Everything you ever wanted to know about audio, music and its reproduction is here. PS Audio co-founder and CEO Paul McGowan shares his more than 40 years of high-end audio experience, stories, interviews, and hilarious tales in this one-of-a-kind podcast. Ohm's Law is produced by PS Audio and presented ad-free for the community. Subscribe through your phone's podcast app and get the latest each day. And please, leave us a rating so others will join in.
Most living rooms are not perfect rectangles or squares. Instead, they have open spaces on one end and boxy closed areas on the other. Can you do anything to balance a stereo system in an asymmetrical room?
Systems can often sound good and then bad without anything other than the time or the day changing. What are the variables that determine how a system changes its sound?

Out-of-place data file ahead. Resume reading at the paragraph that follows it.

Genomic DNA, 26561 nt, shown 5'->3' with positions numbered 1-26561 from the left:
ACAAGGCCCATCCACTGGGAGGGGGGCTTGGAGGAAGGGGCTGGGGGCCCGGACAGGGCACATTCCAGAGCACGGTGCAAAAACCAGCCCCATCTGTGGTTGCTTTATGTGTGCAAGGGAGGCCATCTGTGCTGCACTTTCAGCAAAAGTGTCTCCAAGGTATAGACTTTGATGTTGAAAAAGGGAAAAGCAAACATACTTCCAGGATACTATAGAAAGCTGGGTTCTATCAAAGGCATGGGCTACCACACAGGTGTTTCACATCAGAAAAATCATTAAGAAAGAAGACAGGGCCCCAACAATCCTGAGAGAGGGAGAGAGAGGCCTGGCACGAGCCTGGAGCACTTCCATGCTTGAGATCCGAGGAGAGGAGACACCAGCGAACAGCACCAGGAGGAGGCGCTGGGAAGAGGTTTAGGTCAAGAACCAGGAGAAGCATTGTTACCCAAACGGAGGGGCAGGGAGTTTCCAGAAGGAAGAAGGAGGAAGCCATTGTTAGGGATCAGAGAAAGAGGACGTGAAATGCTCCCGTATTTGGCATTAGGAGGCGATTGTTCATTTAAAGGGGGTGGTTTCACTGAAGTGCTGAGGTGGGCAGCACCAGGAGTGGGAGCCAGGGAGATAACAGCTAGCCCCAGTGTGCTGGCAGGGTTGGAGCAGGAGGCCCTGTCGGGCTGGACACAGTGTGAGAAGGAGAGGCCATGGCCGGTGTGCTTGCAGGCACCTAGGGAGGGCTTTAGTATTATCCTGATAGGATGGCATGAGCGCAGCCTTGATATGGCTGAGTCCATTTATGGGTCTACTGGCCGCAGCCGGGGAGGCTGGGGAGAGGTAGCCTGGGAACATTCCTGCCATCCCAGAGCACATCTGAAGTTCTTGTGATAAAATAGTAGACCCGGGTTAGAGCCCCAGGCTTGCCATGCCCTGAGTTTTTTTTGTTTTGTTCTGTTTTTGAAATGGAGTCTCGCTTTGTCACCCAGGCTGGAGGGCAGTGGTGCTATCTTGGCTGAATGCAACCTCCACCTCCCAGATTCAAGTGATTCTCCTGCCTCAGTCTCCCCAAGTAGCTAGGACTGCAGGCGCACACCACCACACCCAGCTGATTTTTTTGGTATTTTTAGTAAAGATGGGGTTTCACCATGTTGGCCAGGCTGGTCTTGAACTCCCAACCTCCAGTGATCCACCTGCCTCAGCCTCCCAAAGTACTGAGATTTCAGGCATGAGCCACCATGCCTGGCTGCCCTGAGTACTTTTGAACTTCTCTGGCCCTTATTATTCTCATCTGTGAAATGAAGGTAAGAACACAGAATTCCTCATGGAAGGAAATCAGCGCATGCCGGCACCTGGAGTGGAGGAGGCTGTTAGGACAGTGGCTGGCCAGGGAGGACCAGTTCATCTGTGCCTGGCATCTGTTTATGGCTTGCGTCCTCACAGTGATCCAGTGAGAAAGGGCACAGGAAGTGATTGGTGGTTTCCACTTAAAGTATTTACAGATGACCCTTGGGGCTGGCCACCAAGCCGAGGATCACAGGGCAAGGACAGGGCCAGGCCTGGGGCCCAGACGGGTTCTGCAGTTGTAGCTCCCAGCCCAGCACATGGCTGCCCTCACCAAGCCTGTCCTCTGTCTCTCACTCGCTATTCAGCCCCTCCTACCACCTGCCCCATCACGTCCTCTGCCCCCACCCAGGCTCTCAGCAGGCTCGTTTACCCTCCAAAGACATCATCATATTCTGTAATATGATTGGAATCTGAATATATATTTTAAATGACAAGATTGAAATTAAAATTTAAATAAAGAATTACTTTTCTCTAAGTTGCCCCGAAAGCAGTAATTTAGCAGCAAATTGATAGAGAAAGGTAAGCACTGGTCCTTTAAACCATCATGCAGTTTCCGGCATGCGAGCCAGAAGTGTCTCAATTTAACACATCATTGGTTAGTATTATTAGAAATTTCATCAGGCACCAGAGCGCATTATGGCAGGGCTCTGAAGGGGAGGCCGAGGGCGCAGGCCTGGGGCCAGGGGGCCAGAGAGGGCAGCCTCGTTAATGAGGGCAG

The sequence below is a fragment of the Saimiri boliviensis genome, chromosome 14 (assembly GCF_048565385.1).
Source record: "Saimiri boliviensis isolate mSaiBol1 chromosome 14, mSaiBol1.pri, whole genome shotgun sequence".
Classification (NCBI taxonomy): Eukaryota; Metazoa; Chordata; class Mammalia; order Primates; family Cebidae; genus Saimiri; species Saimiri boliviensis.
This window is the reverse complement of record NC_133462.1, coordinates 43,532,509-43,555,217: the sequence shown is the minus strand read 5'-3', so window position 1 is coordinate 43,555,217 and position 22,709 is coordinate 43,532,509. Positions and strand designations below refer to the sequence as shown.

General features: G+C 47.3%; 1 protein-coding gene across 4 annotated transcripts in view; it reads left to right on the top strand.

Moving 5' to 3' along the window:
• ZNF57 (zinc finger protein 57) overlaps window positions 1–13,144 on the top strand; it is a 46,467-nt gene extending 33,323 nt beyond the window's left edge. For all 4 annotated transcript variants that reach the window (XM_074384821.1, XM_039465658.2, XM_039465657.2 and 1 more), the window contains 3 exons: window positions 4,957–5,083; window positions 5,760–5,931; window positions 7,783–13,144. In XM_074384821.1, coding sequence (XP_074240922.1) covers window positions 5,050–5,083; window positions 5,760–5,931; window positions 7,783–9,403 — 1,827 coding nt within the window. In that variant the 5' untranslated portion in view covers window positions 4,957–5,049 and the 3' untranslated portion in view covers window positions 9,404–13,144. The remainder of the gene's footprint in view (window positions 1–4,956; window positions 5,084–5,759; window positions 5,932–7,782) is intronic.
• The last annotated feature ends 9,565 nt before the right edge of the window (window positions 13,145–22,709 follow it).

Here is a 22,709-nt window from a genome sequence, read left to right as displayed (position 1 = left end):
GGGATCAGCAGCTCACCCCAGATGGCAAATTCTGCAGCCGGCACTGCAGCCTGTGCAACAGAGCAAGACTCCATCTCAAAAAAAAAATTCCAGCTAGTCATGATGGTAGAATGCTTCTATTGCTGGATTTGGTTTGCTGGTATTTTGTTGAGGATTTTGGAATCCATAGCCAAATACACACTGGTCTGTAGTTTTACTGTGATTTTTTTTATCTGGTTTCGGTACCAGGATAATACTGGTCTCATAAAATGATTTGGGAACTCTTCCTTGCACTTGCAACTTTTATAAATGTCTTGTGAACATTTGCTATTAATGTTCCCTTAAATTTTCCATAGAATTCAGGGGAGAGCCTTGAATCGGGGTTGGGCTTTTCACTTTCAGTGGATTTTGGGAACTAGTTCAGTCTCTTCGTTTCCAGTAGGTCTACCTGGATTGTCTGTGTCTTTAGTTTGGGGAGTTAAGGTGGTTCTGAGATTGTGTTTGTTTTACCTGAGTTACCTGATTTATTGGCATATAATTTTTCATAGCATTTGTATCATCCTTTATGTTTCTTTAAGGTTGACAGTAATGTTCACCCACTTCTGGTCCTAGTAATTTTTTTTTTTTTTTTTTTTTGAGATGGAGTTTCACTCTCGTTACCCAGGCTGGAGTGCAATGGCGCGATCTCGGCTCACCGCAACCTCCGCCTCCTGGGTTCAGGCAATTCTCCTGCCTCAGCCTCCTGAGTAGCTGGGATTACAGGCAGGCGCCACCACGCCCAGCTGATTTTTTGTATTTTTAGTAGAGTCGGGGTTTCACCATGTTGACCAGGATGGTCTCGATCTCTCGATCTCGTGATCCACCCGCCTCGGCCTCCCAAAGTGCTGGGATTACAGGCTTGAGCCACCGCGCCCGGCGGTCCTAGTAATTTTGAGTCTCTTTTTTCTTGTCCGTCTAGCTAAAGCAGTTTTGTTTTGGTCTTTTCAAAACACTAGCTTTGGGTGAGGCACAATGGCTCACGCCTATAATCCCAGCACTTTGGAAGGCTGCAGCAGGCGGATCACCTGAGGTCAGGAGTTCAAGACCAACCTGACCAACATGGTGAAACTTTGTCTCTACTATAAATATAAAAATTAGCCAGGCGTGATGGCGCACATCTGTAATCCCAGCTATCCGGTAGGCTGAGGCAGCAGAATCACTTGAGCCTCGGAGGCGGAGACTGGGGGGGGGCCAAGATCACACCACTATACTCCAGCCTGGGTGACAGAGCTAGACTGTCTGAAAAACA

Few of us would hesitate to purchase a used pair of speakers or power amplifier, yet when it comes to digital equipment, we seem to be adverse to the practice.
If speaker cables are different lengths from each other, how does that affect the sound? Since electricity travels far quicker than can be perceived by the human ear, what’s the verdict?
What happens if you compress a CD to mirror the limited dynamic range of an LP? Does it sound similar? Closer?
Power conditioners more often than not rob music of its life, bleaching the sound just a little. Power regenerators do the opposite and improve sound, yet they can be prohibitively expensive. What’s a good alternative to a regenerator for someone on a budget?
Loudness controls and audiophiles are like oil and water. Why is that? They often times improve the sound of our stereo systems, yet popular lore has us staying away from them.
Is audio equipment similar to automobiles when it comes to maintaining them? They are both highly complicated and sophisticated systems, so perhaps they need regular maintenance.
Eternal soundcards are often low cost and always a more convenient way to get digital audio converted to something we can listen to, analog audio. But are they as good as an external DAC?
NOS and vintage tubes are all the rage, and they are expensive too. Are they worth the extra expense for our high-end audio systems?